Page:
Feb 2019

 

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The keyboard is a "go"

It was a perfect fit, really. In our last update we had a sneak peak of the keyboard via a photo taken at the factory, right before it was shipped over to the team. Now we have tested it for the case fitting, and the happy news is that it just slides into the case as it was meant to.

Phil had the chance to put his clinic eye to the task, and the keyboard’s details through its paces, with just four tiny adjustments needed:

  • The Enter key felt heavier to press than the other keys;
  • Four keys missed the tweak to remove a tiny injection bulge;
  • The connector ribbons had to be extended a bit and;
  • The screws inserts should be 3mm rather than 2.5mm

 

Mar 2019

 

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While we got all these changes made and two new keyboards were shipped to us and validated on all these fixes, they were also hand-assembled rather than produced by the automated assembly line as the final product will be. Because of this, we’re still waiting for automated samples to give the final go-ahead for the keyboard production, when we should have done so three or four weeks ago.

 

Err, yeah, you suggest some changes to a manufacturer, of course they're not going to do mass production, instead they're going to make some samples for testing to make sure it's ready... before producing thousands of them (only to find out that there's a problem). 

 

Also reading some of the past updates, it's now really worrying just how much of these changes seem to be coming from Rick Dickinson Associates since Rick Dickinson passed in April. Phil Candy, of Rick Dickinson Associates, gets mentioned a lot, usually giving feedback on improving the existing design or wanting to make tweaks. It's interesting to see how those changes are then having a specific impact on the release date of the Next.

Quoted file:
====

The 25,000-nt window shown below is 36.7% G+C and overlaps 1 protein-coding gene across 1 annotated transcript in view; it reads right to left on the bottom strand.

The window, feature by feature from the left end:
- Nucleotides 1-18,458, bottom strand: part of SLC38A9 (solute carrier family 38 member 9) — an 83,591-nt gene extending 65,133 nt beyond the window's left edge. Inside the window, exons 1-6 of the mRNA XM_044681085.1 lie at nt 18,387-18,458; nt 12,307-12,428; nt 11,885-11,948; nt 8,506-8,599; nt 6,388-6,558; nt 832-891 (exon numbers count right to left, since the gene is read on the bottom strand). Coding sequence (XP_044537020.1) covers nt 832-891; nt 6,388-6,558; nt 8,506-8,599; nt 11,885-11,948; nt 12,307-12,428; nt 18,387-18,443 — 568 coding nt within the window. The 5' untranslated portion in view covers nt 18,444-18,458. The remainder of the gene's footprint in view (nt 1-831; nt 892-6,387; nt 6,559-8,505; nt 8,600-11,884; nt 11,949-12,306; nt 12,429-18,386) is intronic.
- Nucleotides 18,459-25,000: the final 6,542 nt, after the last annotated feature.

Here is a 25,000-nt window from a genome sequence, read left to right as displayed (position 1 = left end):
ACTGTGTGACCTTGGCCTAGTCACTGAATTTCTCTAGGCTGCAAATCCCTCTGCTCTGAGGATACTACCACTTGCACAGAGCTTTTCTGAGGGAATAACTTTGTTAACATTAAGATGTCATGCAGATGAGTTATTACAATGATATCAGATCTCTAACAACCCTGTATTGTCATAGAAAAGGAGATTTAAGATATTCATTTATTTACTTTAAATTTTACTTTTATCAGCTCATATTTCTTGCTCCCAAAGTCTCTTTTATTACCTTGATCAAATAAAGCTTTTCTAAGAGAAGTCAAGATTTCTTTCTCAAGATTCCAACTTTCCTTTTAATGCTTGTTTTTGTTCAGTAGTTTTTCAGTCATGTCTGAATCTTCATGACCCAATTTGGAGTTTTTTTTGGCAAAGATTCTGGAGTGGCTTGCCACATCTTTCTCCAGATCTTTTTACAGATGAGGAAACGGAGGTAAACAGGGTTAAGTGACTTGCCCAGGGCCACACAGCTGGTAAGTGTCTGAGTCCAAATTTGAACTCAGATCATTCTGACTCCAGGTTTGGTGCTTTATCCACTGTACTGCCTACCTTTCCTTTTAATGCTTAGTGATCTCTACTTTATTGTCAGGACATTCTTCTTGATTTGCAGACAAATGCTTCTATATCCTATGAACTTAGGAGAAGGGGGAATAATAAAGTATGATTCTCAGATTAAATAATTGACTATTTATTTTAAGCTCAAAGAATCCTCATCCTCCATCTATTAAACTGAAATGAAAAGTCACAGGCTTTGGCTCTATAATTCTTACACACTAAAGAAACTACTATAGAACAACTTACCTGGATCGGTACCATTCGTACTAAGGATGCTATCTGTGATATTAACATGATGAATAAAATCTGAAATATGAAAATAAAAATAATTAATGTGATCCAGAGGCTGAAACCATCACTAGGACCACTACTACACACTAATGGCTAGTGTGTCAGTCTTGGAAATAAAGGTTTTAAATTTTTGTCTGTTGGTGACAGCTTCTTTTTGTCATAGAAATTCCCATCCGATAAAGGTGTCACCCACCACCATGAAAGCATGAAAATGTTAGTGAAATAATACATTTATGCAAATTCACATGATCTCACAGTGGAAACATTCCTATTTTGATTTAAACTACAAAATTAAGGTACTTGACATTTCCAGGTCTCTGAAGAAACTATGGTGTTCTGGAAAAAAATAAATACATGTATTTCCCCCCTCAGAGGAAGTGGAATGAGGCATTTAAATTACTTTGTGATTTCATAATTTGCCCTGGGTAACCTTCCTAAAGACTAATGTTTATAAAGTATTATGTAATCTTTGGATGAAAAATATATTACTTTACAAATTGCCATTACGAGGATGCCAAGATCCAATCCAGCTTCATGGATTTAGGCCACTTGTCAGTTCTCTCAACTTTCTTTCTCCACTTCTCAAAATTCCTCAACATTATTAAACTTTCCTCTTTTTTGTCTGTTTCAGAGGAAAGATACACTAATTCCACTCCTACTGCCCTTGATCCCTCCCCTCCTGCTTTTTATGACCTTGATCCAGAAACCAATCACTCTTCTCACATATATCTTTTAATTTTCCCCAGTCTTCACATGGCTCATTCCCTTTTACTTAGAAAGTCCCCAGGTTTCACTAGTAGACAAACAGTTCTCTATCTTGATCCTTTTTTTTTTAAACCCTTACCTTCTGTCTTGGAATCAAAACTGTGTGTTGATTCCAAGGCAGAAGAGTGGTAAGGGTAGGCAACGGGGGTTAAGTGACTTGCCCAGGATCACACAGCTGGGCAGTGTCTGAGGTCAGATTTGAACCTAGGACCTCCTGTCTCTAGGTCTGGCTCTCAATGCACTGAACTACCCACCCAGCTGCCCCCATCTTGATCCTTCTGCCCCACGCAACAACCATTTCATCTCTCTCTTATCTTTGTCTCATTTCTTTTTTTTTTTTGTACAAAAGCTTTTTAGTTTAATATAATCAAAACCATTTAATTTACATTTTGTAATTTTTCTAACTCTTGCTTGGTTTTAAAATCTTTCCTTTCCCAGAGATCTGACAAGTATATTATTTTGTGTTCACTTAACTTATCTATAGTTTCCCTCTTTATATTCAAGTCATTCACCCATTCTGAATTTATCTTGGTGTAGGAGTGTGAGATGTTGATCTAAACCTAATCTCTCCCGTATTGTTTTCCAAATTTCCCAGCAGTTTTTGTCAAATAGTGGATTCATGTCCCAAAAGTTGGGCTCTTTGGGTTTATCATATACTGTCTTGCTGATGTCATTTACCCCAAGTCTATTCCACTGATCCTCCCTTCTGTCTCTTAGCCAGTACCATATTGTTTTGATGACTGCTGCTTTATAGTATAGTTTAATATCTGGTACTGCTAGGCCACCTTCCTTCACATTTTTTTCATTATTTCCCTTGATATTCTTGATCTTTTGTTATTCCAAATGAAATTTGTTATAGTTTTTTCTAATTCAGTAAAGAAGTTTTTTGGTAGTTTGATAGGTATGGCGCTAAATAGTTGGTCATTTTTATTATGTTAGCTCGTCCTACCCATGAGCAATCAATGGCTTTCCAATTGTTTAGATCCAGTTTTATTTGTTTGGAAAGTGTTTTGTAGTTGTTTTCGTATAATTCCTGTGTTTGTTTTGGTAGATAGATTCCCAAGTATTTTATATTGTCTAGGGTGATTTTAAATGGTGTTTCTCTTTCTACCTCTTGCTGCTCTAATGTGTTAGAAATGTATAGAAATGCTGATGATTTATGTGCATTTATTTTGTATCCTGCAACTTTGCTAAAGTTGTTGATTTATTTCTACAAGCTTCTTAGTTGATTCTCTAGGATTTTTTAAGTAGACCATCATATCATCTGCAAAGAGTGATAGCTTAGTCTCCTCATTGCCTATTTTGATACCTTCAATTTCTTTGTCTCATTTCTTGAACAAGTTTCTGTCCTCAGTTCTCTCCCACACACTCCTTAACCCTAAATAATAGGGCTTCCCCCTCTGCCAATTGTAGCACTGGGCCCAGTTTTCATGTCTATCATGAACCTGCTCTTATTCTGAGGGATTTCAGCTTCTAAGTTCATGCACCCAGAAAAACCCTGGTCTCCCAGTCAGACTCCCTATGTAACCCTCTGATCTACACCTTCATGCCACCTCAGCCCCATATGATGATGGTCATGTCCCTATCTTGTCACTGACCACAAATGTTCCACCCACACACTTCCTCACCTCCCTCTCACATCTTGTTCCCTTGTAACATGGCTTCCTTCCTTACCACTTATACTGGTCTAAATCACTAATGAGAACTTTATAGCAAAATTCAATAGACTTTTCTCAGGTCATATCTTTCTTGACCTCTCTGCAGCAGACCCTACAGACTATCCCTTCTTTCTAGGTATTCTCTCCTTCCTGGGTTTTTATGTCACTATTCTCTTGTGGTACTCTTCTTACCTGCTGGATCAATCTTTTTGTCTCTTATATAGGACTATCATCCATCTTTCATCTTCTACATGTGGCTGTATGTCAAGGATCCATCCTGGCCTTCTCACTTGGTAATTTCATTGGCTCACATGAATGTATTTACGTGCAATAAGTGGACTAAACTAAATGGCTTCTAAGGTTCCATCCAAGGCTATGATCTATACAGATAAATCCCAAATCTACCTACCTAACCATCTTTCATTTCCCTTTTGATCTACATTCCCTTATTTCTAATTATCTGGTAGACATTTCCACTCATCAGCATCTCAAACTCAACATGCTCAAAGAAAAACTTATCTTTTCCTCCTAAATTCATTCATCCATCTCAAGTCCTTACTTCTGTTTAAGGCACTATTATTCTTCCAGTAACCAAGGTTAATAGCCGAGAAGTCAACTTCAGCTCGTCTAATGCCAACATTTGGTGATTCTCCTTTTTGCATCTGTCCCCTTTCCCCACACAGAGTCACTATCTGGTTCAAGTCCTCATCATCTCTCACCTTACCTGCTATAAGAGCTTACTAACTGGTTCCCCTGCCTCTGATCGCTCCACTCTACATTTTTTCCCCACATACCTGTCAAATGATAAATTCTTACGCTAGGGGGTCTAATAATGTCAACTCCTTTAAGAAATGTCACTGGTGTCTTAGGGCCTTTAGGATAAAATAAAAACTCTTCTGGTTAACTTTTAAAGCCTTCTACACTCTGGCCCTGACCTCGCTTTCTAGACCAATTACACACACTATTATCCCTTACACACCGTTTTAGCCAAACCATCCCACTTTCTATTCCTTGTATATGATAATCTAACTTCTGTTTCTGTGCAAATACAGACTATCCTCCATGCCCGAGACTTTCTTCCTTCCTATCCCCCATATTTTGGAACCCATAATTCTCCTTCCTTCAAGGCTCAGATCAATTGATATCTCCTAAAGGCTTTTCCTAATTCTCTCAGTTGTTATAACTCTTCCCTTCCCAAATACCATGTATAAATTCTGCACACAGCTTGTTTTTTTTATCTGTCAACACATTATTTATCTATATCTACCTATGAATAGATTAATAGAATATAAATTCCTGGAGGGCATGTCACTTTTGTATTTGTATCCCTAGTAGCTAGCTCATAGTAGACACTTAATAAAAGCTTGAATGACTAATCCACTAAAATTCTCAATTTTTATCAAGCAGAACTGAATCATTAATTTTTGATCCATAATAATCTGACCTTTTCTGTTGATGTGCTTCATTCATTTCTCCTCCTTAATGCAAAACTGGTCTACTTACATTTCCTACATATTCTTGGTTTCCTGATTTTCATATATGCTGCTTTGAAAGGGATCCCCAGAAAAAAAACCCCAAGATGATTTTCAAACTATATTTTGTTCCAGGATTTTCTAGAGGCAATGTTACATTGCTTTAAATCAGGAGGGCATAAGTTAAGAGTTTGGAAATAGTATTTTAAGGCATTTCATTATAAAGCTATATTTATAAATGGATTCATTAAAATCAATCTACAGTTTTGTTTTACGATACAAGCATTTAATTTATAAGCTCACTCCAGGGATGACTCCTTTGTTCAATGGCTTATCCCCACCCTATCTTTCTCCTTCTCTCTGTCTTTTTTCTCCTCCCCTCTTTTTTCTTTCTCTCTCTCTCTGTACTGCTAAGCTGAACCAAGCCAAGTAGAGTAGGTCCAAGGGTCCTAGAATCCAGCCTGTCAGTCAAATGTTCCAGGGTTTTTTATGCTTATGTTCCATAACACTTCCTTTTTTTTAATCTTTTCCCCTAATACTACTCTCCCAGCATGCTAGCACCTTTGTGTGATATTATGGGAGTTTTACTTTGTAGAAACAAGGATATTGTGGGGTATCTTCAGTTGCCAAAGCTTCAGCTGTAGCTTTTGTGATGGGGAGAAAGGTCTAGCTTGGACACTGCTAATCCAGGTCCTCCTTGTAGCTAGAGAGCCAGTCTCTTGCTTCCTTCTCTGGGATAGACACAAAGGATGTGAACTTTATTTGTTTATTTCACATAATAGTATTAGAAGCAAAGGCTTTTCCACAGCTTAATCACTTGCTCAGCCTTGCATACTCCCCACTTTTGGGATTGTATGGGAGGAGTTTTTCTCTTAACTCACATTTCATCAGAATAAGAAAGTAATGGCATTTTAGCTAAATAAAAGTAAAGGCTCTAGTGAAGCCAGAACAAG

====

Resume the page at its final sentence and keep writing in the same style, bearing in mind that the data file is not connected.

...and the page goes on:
June Update

 

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Following our previous update where we got our hands on the first injection of the case, Phil Candy of Dickinson Associates has been hard at work with several rounds of feedback that finally got us to the end result we all have been waiting for: the case is getting ready after Phil, our plastics partner Brian and Mike Cadwallader ironed out every single detail to get it just right.

 

From small details such as getting the red 'redder' (it's the wrong red on the image above) or ensuring the right polish on this or that surface; to bending profiles to connector clearances... Only the keen eyes of an experienced moulder and designer such as Phil could catch them all, and luckily we have him on our side! Here he is inspecting the very first case moulded and feeling pretty happy with the way the raiser feet 'click' into place.

 

July Update

 

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Having seen the Next case in the flesh and being super happy with it, I was surprised when Phil asked for a few more tweaks while the keyboard is being finalised. I didn’t imagine the level of detail he would go into, bringing out the big guns (well, actually, more like a magnifying glass) and taking care of every bit of our machine, aiming at nothing less than perfection.

 

August Update

 

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With the final adjustments of the case requested by Phil, we have now tested it with screws inserts to allow it to be opened/closed multiple times without damage to the plastic threads. While this is a departure from the original plans of having the screws going into the plastic itself (just like in the original Spectrum and Spectrum+) we felt the hobbyist nature of the community required something built to last when allowing for opening and closing of the case for upgrades or hacks.

 

September update

 

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But… Phil picked up on something new. After a while (and some testing abuse), the left corner of the bottom part of the case developed a 3mm angle warping, coming slightly apart from the top case. We discussed this at length with the plastics partner, and the obvious solution was the addition of an extra screw. 

 

1st October Update

 

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These samples are en-route to the UK to undergo Phil's (Rick Dickinson Associates) scrutiny and feedback. They are missing the glossy finish on the lower step, and the texturing (including print) on the top. These are done once we give them the OK for the samples, and it's a straightforward surface job.